See how sketching helped in rapid concept development for communication and approval.
Sometimes those user tests force a meeting with an agenda to drastically change the product's design. In these meetings, sketching out new designs often removes the fear associated with a large, but necessary pivot to a product design.
At Intelligaia, sketching makes up a significant portion of our DNA. And with amazing results. Still many organizations do not yet see the value of sketching. But that's changing. As organizations seek innovation, their leadership is increasingly open to processes and exercises that generate creative ideas. If you're tasked with driving innovation within your organization and looking to build a sketching culture, start in the conference room.
Let skeptical leadership witness how sketching transforms a meeting into a results-driven collaborative working session. If they're worried about the perceived time involved in sketching, invite team members to draw ideas beforehand, and then block out meeting time for feedback and iterations.
Alternatively, place someone in charge of creating an assets library on a digital tablet ahead of time. Then you'll have recurring shapes and images that can be easily copied and manipulated during the meeting to quickly visualize multiple ideas.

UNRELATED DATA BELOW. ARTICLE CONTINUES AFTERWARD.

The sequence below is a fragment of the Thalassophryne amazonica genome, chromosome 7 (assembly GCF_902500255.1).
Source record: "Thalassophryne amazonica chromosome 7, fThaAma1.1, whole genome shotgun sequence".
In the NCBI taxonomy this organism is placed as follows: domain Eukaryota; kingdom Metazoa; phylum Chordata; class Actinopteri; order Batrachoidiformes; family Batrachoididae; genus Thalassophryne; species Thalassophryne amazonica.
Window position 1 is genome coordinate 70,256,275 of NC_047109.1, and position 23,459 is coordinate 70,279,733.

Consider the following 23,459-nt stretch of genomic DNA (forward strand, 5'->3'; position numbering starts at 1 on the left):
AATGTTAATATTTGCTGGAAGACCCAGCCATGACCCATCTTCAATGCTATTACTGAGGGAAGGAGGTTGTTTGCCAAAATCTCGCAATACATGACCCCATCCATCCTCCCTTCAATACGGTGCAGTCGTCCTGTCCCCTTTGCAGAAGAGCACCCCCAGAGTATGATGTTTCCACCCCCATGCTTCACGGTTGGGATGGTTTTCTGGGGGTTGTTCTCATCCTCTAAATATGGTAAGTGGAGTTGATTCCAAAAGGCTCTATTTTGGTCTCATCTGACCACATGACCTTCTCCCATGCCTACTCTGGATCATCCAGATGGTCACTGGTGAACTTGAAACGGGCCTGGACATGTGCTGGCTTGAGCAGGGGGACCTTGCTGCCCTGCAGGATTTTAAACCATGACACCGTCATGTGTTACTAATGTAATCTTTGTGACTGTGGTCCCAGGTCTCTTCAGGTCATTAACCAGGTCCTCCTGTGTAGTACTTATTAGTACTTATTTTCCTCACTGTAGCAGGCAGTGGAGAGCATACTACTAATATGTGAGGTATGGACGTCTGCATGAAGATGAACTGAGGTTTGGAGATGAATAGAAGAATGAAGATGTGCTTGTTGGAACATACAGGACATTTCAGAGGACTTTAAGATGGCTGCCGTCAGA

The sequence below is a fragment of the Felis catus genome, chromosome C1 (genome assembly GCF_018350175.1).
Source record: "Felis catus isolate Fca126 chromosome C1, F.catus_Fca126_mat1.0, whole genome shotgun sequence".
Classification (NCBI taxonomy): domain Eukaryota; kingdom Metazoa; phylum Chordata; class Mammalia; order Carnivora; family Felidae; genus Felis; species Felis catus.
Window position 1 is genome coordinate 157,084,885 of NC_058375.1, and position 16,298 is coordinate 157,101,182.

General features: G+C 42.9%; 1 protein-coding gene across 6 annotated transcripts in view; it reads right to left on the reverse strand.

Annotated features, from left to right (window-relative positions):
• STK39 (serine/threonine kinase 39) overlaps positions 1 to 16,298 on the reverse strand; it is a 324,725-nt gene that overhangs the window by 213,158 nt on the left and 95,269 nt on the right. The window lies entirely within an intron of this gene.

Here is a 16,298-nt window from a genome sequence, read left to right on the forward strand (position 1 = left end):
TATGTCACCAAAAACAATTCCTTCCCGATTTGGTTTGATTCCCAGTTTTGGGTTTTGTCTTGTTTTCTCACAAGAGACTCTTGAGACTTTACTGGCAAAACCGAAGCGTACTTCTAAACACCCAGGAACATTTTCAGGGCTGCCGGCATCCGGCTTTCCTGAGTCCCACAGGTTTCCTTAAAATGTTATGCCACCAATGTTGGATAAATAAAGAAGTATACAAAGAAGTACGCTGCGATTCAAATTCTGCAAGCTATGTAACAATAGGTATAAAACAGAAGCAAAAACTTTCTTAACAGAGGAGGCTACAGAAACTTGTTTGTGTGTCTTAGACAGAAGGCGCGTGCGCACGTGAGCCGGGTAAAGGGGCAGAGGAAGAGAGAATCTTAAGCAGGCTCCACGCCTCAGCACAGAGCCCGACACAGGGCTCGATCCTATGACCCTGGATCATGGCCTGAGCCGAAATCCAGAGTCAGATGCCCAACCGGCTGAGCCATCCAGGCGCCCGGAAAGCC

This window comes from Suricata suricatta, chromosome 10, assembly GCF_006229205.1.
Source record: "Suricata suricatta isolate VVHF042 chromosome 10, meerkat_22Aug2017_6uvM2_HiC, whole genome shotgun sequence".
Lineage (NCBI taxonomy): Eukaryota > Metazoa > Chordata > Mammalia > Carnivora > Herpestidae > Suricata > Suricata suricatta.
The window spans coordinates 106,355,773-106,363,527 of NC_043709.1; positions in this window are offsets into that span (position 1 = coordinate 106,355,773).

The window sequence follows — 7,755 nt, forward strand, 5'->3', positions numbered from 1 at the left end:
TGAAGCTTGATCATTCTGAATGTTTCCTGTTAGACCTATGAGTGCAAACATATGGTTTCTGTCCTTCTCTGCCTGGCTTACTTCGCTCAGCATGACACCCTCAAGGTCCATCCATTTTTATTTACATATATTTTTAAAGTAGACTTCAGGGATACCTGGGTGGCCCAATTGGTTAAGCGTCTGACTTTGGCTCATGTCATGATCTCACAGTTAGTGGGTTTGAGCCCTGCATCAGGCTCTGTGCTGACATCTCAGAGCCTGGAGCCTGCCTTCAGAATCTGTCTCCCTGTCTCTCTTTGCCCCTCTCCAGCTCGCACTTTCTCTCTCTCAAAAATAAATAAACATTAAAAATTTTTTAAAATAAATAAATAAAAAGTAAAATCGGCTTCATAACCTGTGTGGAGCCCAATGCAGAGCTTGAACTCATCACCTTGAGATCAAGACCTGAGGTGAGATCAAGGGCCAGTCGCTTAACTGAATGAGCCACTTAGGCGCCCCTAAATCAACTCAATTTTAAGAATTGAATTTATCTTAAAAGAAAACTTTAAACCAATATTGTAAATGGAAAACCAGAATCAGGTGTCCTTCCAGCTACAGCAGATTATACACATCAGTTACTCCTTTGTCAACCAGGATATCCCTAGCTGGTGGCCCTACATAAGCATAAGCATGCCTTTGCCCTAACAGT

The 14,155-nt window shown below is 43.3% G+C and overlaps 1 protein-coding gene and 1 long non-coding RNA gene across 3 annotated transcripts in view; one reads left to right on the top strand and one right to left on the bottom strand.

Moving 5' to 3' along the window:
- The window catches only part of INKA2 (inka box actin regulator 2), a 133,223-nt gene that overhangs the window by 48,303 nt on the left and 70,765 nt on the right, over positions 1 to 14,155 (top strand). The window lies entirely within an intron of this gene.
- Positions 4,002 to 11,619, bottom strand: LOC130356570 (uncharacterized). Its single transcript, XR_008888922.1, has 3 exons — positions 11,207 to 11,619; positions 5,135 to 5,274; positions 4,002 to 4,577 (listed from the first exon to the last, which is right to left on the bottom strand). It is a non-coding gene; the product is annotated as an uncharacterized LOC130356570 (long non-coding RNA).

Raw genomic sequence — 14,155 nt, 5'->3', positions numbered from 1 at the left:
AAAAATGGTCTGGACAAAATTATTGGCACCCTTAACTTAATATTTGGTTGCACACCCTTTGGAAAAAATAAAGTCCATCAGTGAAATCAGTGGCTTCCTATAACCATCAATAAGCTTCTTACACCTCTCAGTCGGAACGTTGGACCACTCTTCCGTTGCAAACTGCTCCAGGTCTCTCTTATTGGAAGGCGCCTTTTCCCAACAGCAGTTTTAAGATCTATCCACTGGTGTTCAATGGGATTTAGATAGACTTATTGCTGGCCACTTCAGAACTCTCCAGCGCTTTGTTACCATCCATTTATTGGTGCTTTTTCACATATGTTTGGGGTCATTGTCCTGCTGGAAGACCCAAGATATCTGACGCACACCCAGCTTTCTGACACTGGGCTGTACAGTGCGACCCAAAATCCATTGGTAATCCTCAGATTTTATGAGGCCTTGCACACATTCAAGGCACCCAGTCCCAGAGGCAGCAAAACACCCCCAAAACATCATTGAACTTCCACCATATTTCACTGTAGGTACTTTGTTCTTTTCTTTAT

Embrace digital forms of sketching too. Sketches on tablets become screenshots and images that can be effortlessly copied and distributed to other team members for iterating and annotating on their own devices. Of course, if your team feels more comfortable using pencil and paper to express ideas, then keep the pads accessible. Sketching plays an important role in Design workshops for smoother collaboration.
Paper or digital, it doesn't matter. Just sketch during meetings. Your company depends on innovation to thrive. Don't leave the conference room with untapped ideas on the table.